Training Plan: Under the mentorship of Dr. Tang and his graduate students, the REU participant will be trained in (i) live-cell optogenetic imaging of CRISPR/Cas9-engineered cells using Nikon Ti-2 confocal fluorescent microscope, (ii) imaging processing (background noise subtraction, and measurement of fluorescence signal) by ImageJ and MATLAB, and (ii) statistical analysis.
Intellectual Merit: This project will enable direct force application on the nucleus to study how the cell nucleus responds to biophysical signals. This method can bypass the conventional mechano-sensing of the cell membrane to directly study the previously unknown role and mechanism of nuclear mechano-sensing.
Molecular Modeling of Fracture in Hydrogels
Faculty Mentor: Prof. Douglas Spearot
Project Description: Hydrogels are comprised of a mechanically or chemically cross-linked hydrophilic polymer network immersed in absorbed water molecules. Many hydrogels are biocompatible and thus have been used in advanced healthcare applications such as tissue scaffolds and in repair or replacement of damaged tissue. In these applications, mechanical integrity is critical yet the understanding of mechanical failure in hydrogels across a range of strain rates is not well understood. Thus, the objective of this project is to investigate crack propagation in hydrogels using atomistic simulations. Atomistic models of hydrogels with different chemistries or water contents will be constructed and the fundamental details of crack propagation through the cross-linked network will be simulated.
Training Plan: This project is computationally focused. Starting in the first week, the REU Participant will be provided access to the University of Florida high-performance computing system (HiPerGator) and will conduct training exercises using examples developed in the Spearot laboratory on how navigate a Linux environment and how to use the atomistic simulation code LAMMPS.
Intellectual Merit: Molecular dynamics simulations will provide an understanding of solvent diffusion and stress transfer mechanisms within a network and/or between networks upon dissociation of a bond during fracture. This work will produce knowledge and data to assess viscoelastic and poroelastic dissipation contributions to fracture toughness in hydrogels.
Characterizing physical activity patterns with wearable technology
Faculty Mentor: Prof. Kerry Costello
Project Description: One major risk factor for knee osteoarthritis is mechanical loading on the knee joint. Knee loading can be modified by changing the way someone moves (biomechanics) or their types of activities. Biomechanics can be captured in detail within a lab environment; however, the lab environment does not accurately mimic the real world and lab-based studies typically do not capture the range of different types, intensities, and patterns of activities a person experiences during everyday life. Wearable technologies (e.g., a smartwatch) are often used to provide summary measures of activity, but do not provide detail about time-varying joint loads. This project will use laboratory-based motion capture and wearable technology to catalog patterns of three-dimensional acceleration, angular velocity, and knee joint loading during a range of different activities of daily living. This is part of ongoing projects that use machine learning to identify features of time-varying, multidimensional wearable technology and biomechanics data that can identify individuals at risk of knee osteoarthritis progression.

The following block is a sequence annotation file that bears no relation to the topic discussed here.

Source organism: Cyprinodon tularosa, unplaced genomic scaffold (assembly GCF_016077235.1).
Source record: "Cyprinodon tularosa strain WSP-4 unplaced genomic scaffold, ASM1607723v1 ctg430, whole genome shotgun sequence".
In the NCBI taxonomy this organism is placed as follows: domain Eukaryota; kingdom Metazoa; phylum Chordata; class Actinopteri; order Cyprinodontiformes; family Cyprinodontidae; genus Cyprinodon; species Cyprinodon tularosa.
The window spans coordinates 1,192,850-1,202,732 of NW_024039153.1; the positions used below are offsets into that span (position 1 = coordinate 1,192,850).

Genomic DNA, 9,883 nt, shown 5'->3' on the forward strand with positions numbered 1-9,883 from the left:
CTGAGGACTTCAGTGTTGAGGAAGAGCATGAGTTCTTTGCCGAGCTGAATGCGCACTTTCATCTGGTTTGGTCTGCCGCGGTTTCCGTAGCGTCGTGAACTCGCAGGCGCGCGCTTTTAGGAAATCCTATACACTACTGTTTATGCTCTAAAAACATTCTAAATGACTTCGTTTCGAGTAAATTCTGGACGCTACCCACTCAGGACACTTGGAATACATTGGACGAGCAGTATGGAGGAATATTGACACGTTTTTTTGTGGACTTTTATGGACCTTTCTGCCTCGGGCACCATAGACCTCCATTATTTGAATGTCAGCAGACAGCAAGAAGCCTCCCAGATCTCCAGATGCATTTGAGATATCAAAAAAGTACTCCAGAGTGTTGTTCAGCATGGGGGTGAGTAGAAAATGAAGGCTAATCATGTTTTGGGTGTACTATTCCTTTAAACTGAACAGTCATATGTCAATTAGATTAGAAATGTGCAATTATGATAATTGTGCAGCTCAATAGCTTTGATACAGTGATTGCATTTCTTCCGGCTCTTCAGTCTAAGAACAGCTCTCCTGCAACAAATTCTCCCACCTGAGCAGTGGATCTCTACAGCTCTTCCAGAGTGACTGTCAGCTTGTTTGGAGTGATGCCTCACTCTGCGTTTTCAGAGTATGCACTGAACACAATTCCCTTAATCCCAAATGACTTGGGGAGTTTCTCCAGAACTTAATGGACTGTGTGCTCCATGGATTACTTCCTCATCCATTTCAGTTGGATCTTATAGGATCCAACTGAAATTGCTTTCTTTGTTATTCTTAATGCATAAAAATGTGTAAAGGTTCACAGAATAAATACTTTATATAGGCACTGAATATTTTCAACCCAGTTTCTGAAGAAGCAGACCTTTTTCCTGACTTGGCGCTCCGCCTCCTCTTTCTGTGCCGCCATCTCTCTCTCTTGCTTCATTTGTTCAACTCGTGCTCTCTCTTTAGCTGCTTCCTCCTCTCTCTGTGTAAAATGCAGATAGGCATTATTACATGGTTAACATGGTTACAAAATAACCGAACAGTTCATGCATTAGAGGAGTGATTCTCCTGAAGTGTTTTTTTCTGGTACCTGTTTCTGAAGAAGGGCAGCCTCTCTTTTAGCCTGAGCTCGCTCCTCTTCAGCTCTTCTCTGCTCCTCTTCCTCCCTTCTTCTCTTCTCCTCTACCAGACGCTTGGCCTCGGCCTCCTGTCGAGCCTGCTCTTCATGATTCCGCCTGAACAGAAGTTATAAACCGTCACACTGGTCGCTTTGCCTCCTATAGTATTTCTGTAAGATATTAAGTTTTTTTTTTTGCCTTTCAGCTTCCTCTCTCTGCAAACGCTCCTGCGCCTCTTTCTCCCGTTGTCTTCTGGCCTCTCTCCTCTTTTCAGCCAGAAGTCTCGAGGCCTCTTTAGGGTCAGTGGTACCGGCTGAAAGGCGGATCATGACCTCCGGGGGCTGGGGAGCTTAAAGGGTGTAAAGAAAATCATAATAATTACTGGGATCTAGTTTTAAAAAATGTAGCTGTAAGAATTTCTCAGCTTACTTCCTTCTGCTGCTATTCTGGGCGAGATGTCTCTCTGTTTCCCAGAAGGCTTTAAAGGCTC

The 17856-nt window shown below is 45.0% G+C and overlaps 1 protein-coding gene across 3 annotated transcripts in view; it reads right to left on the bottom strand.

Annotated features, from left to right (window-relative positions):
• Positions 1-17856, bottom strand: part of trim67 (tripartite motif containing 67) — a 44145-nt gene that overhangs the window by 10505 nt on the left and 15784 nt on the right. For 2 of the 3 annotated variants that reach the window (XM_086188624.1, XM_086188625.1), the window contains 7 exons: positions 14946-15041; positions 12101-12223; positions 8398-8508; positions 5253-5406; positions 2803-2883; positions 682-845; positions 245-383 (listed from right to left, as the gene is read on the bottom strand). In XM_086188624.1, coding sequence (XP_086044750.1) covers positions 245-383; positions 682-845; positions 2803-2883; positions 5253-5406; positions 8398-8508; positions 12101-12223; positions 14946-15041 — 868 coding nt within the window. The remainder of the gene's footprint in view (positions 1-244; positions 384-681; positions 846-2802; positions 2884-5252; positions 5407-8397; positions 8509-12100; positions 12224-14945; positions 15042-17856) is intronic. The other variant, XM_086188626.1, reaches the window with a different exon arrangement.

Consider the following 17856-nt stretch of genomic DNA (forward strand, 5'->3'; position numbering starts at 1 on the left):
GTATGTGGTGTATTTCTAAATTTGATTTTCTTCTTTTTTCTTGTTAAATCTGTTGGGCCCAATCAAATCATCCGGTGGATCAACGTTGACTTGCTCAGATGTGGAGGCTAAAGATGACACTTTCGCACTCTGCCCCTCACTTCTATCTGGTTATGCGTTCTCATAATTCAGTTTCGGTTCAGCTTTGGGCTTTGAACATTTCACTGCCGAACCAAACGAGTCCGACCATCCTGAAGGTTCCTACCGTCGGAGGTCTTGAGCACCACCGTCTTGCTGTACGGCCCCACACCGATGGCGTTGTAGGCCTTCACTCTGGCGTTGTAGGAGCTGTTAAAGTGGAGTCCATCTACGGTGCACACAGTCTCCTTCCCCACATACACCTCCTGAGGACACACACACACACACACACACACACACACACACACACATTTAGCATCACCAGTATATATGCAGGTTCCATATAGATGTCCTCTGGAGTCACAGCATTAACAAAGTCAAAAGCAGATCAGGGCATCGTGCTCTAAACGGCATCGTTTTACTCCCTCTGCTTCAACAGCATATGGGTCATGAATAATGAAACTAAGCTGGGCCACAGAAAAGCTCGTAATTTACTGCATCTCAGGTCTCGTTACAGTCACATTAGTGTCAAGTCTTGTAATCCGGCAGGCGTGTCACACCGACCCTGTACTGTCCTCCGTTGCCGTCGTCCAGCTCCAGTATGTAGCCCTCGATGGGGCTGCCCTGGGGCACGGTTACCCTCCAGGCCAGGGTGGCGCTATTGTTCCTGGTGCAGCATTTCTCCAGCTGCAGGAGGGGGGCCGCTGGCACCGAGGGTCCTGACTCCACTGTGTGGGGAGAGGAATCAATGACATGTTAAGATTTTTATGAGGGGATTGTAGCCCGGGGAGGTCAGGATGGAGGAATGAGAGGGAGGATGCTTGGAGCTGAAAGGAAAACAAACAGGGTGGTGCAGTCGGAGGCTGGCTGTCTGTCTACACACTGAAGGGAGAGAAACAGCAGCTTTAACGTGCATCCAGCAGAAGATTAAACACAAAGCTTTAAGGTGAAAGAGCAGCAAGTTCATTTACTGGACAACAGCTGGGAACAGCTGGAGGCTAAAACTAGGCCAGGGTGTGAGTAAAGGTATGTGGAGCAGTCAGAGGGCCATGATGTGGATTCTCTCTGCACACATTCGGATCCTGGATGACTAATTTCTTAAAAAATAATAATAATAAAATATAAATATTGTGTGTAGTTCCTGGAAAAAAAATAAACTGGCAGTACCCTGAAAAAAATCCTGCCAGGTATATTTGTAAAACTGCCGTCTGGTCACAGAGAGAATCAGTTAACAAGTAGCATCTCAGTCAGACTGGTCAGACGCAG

Training Plan: The REU Participant will be trained to capture and assess human movement using wearable technologies (e.g., smartwatch) and laboratory-based motion capture, computer programming and machine learning applied to movement data. The REU Participant will also receive training in data collection with human research study participants and ethical considerations for working with human data.
Intellectual Merit: Little is known about how time-varying patterns of three-dimensional acceleration and angular velocity of the body relate to mechanical loading at a specific joint (e.g., knee) or how the time-varying patterns of these signals differ among activities of daily living. This work will help characterize these patterns for a range of different activities and relate them to knee joint-specific loads.
Neuromuscular Simulations of Human Balance Control
Faculty Mentor: Prof. Jessica Allen
Project Description: Falls due to a loss of balance are a primary cause of injury in older adults and individuals with a range of neurological deficits. The underlying impairments causing the increased risk of falls can be either mechanical (e.g., reduced muscle strength) and/or neural (e.g., inappropriate muscle recruitment). Because these impairments can vary from person to person, there is no “one-sized-fits-all” approach to improve balance. The Allen laboratory is developing predictive neuromuscular simulations; these simulations use computer models of the musculoskeletal system combined with rigid-body dynamics and optimization techniques to replicate how humans move. The REU Participant will perform predictive simulations of balance control by changing the parameters of the model or its control scheme, to explore how different impairments or interventions affect balance control.
Training Plan: This project is mostly computationally, with an opportunity for experimental data collection for simulation validation. The REU Participant will be trained on rigid body dynamics and optimization techniques to generate predictive simulations of human movement and their practical implementation using the OpenSim simulation platform.
Intellectual Merit: Developing individualized interventions that reduce fall-risk is currently limited by our ability to characterize individual-specific impairments. This project has the potential for improving not only personalized rehabilitation prescription, but also rehabilitation and device design.